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How To Nurture Hope

Jason Clark posts an email on leadership by Steve Bagi, ‘Hope … where can I get some?’ Bagi lists ten ways to build hope, and they’re good.

I’d like to see him reflect more on the problem ministers have of being surrounded by people with little hope – not necessarily the naysayers in the congregation but also those facing various pastoral crises and difficulties. I’d also like him to take personality traits and perhaps medical predispositions to depressive tendencies into account. (And while writing this post, WordPress suggested Trait Theory as a tag: I’ve not looked into that.)

Nevertheless, I like the thought of surrounding yourself with people of hope (#3). It reminds me of the effect of having fellowship with Christians of strong faith.

I have hope in the face of a problem when it is in an area of my competence. I may not know the solution immediately, but I feel sure we shall discover it.

Prayer needs conversion to the mode of hope, too, at times. When we do not know what to do and we pray, an important component is the attitude we bring to prayer. Do we have hope that in coming before God in prayer, we shall eventually be led to the right decisions or actions?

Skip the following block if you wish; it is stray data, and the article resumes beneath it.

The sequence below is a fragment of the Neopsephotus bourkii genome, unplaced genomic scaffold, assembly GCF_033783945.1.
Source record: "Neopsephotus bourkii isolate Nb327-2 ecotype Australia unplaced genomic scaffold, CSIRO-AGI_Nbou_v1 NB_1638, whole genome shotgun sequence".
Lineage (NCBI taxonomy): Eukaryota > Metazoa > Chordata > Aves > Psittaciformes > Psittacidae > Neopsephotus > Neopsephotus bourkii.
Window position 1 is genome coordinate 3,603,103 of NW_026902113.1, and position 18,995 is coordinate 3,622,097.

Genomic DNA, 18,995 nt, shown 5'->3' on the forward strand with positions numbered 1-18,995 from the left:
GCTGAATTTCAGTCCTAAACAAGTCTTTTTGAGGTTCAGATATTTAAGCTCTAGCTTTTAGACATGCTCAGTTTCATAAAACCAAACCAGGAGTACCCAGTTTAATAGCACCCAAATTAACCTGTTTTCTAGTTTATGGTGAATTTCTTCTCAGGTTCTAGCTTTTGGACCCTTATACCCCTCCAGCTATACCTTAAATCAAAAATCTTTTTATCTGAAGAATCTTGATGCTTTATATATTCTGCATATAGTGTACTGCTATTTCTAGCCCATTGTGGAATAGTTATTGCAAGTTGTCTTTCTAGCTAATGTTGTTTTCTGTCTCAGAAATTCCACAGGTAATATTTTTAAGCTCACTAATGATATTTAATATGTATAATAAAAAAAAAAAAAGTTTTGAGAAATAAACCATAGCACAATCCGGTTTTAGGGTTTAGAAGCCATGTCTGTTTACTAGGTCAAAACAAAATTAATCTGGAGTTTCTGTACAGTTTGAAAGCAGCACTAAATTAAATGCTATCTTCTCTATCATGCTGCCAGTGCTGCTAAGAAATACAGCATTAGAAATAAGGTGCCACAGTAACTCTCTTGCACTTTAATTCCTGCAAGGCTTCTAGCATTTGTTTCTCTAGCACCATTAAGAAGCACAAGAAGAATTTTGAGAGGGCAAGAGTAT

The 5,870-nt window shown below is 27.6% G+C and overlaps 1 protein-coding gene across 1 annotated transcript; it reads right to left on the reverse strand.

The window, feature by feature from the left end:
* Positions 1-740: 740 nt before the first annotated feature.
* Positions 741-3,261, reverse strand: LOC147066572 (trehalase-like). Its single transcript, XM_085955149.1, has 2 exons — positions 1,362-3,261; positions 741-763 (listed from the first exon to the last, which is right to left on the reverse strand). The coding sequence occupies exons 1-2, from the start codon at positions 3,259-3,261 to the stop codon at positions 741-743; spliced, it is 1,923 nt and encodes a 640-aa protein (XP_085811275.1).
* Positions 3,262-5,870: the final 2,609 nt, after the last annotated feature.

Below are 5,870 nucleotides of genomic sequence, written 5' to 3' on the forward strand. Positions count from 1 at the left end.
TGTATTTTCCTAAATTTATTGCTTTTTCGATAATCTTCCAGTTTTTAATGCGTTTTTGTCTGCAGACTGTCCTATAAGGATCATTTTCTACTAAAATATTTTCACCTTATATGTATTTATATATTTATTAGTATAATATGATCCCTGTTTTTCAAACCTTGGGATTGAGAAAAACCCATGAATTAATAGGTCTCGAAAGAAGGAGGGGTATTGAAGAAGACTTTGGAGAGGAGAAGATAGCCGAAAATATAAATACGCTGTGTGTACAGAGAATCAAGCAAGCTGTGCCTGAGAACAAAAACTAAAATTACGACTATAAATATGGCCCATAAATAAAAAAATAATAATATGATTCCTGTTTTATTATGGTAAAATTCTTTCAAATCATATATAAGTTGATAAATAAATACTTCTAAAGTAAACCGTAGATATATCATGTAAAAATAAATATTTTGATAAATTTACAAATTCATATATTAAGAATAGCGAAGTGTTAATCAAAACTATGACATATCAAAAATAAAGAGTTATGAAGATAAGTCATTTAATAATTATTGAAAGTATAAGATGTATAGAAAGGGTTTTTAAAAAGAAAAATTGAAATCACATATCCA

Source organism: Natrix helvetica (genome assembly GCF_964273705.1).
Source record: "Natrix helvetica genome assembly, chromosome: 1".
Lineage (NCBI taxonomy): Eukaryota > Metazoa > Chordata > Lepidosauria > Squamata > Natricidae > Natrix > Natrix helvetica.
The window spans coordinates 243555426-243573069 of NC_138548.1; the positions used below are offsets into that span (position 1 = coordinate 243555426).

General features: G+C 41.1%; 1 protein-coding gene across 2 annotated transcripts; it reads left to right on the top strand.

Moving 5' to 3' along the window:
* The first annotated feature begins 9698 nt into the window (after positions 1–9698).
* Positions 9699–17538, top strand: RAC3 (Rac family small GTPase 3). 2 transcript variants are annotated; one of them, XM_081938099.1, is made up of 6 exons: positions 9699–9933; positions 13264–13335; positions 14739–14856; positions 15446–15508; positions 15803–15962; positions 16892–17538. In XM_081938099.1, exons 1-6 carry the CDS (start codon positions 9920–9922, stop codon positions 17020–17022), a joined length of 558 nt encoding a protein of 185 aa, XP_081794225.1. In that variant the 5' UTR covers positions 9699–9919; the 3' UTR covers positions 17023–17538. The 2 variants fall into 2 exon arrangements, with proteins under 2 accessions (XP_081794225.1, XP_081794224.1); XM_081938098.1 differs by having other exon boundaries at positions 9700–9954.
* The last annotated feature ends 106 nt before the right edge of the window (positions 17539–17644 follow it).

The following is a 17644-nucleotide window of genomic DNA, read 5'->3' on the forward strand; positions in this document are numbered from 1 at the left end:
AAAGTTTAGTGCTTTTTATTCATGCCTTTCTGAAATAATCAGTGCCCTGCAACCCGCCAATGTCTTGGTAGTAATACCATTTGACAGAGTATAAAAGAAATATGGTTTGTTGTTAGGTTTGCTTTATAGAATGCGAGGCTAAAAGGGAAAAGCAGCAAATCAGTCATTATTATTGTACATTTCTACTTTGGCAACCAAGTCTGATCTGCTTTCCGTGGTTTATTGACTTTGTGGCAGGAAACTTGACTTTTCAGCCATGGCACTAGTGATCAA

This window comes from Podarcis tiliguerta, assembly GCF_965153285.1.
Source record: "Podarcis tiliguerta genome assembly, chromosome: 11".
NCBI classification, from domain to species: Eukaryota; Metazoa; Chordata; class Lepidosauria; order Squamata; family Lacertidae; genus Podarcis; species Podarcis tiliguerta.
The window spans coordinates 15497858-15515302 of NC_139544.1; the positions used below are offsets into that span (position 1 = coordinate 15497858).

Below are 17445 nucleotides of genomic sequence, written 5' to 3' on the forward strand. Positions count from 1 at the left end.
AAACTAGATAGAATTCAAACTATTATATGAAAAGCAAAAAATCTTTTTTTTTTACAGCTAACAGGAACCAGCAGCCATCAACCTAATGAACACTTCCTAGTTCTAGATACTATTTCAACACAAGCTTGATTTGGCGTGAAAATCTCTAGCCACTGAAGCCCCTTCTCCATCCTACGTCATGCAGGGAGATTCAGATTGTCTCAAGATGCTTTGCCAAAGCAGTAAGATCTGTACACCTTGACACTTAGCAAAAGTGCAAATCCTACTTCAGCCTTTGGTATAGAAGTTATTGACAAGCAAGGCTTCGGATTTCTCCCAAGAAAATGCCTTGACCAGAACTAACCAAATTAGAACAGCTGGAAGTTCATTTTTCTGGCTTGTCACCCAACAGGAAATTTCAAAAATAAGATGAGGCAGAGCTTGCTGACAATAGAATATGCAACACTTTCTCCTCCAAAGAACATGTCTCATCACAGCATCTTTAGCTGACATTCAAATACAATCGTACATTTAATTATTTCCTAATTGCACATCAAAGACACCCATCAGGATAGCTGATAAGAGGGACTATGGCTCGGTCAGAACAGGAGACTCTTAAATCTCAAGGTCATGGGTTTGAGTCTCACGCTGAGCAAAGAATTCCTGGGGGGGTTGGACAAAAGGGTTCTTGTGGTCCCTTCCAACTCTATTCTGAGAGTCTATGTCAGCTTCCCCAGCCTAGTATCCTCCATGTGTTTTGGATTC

What nurtures hope for you?

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About Dave Faulkner

I'm a British Methodist minister, married with two children. I blog from a moderate evangelical-missional-charismatic perspective, with an interest in the 'missional' approach. My interests include Web 2.0, digital photography, contemporary music and watching football (Tottenham Hotspur) and cricket.

Posted on August 29, 2011, in ministry and tagged , , , . Bookmark the permalink. 3 Comments.

  1. What nurtures hope for me?
    A certain gentleness, despite mistakes.

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  2. I like #7 because so often we put our hope into unrealistic goals,i.e. goals we’re not prepared to work towards achieving. Too often a person with ‘no hope’ is relying solely on other people to get them into or out of a situation without themselves having to make any effort at all. I would say that my ‘natural’ disposition errs toward one of melancholy, and yes, sometimes even depression, but I have learned to choose not to let my feelings dictate my actions, based on what God has done for me in the past. True hope, I believe lies firmly in my relationship with God, learning what He wants from me and what He wants for me and even during the times when everything goes pear shaped, there’s still the unshakeable knowledge that He always wants the best for me.

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  3. @Mary. I like your answer, especially “the unshakeable knowledge that He always wants the best for me”. But in your reference to depression you say you’ve learnt to “choose not to let my feelings dictate my actions”. For a sufferer of depression (not feeling a little down, or “the blues”) it’s been my experience that this is not always achievable. I think God “finds” us in these sorts of situations not the reverse.

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